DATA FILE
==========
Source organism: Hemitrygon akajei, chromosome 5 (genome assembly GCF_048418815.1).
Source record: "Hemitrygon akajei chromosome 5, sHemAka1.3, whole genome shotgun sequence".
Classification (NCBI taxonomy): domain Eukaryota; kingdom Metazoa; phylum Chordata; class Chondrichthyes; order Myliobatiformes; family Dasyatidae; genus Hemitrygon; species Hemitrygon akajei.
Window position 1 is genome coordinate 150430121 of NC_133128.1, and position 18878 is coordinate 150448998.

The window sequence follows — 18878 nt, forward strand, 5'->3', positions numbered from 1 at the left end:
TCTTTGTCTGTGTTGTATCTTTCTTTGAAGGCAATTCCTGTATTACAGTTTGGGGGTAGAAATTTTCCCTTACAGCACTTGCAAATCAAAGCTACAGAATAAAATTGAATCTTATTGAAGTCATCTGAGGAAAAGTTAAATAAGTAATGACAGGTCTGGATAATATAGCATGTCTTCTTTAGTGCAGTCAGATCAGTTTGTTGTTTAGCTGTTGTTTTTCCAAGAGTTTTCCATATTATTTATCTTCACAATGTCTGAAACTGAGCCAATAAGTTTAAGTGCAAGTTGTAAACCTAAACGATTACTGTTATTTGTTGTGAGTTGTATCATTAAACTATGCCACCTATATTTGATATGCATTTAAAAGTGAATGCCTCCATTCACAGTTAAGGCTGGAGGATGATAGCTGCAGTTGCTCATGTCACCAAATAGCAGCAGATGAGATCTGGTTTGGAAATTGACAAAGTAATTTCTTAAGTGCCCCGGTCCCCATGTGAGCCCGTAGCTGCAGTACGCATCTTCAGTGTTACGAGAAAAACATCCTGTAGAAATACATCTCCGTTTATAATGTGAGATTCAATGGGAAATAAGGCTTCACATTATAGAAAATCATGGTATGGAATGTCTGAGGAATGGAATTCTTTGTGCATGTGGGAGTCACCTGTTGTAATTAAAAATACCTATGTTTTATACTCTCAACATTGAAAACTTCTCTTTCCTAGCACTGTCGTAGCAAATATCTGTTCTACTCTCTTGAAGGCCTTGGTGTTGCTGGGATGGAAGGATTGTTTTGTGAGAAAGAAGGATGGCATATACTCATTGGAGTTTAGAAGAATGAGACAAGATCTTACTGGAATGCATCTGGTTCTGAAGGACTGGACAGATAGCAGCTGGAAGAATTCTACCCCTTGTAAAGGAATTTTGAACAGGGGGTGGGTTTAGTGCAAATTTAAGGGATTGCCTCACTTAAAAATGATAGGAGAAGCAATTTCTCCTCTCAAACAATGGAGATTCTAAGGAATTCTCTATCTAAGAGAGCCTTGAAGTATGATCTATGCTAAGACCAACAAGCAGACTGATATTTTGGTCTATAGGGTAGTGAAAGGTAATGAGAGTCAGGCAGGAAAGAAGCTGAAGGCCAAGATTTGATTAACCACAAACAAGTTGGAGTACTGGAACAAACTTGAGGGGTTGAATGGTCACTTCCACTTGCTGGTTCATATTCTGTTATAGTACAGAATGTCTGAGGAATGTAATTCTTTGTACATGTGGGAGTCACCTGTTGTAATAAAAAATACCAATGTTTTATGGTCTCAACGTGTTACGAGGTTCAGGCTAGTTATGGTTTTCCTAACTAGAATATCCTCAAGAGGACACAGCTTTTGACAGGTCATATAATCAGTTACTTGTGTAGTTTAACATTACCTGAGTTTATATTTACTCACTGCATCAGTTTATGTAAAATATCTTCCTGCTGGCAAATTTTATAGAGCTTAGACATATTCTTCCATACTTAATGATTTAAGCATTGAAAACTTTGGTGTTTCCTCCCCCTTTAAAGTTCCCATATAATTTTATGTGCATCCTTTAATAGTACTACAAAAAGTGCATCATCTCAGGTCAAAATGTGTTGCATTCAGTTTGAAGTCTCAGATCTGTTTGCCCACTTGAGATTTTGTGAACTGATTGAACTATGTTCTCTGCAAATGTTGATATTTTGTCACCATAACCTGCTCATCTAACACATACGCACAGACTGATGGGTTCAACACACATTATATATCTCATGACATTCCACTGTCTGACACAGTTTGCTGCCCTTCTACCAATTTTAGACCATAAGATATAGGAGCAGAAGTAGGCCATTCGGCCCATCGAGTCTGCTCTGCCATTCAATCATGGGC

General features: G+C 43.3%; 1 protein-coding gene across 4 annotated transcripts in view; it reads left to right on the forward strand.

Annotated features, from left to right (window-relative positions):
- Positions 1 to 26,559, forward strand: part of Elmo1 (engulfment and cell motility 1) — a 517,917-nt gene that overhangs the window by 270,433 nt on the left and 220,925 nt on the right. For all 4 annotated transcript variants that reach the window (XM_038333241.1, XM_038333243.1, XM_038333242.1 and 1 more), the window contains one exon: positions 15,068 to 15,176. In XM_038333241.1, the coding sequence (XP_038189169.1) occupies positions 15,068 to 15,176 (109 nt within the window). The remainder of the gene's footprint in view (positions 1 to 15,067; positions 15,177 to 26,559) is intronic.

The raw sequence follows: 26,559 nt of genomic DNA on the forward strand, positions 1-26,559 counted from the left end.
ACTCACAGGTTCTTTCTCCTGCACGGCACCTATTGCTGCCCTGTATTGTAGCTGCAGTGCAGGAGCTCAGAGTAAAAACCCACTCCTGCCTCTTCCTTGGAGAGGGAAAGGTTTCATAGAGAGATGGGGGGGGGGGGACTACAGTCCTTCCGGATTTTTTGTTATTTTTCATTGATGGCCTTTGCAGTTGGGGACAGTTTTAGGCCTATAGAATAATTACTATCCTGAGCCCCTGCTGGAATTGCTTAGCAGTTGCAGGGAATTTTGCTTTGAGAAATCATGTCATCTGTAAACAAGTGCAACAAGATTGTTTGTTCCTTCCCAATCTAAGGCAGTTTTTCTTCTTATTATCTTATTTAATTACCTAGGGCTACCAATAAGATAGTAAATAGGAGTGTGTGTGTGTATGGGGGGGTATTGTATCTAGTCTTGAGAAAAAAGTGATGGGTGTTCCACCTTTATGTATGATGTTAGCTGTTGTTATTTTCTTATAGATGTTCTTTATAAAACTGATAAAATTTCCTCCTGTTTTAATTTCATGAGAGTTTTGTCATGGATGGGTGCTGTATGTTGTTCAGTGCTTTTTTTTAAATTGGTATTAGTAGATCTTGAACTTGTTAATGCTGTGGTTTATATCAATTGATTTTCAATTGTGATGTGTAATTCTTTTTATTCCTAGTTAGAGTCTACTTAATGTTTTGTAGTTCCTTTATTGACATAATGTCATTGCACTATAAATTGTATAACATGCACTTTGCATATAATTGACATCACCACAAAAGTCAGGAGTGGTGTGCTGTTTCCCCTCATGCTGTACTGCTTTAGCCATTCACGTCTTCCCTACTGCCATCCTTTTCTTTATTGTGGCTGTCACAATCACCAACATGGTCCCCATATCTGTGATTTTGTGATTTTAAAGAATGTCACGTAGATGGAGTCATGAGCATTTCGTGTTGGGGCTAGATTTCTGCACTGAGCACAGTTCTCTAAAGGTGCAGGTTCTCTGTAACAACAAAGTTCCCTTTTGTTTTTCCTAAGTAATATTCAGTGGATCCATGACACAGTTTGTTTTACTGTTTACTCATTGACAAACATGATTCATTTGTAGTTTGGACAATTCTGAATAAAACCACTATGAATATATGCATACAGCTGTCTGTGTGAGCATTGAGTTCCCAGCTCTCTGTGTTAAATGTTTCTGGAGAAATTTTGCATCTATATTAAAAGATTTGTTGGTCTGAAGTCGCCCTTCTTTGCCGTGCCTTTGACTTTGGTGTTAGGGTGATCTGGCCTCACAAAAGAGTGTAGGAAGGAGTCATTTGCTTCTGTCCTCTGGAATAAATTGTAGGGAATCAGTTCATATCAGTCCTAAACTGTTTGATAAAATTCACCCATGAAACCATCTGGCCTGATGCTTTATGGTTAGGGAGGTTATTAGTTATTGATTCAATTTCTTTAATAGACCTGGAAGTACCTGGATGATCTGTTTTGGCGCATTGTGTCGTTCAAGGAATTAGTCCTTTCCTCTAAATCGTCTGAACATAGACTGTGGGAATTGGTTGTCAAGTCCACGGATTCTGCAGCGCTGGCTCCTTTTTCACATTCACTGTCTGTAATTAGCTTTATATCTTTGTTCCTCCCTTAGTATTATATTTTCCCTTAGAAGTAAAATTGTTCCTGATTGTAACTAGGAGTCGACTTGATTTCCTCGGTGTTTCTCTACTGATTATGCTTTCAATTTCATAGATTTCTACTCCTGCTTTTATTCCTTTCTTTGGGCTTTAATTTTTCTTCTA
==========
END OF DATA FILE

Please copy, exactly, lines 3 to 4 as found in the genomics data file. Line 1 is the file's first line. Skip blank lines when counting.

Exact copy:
Classification (NCBI taxonomy): domain Eukaryota; kingdom Metazoa; phylum Chordata; class Chondrichthyes; order Myliobatiformes; family Dasyatidae; genus Hemitrygon; species Hemitrygon akajei.
Window position 1 is genome coordinate 150430121 of NC_133128.1, and position 18878 is coordinate 150448998.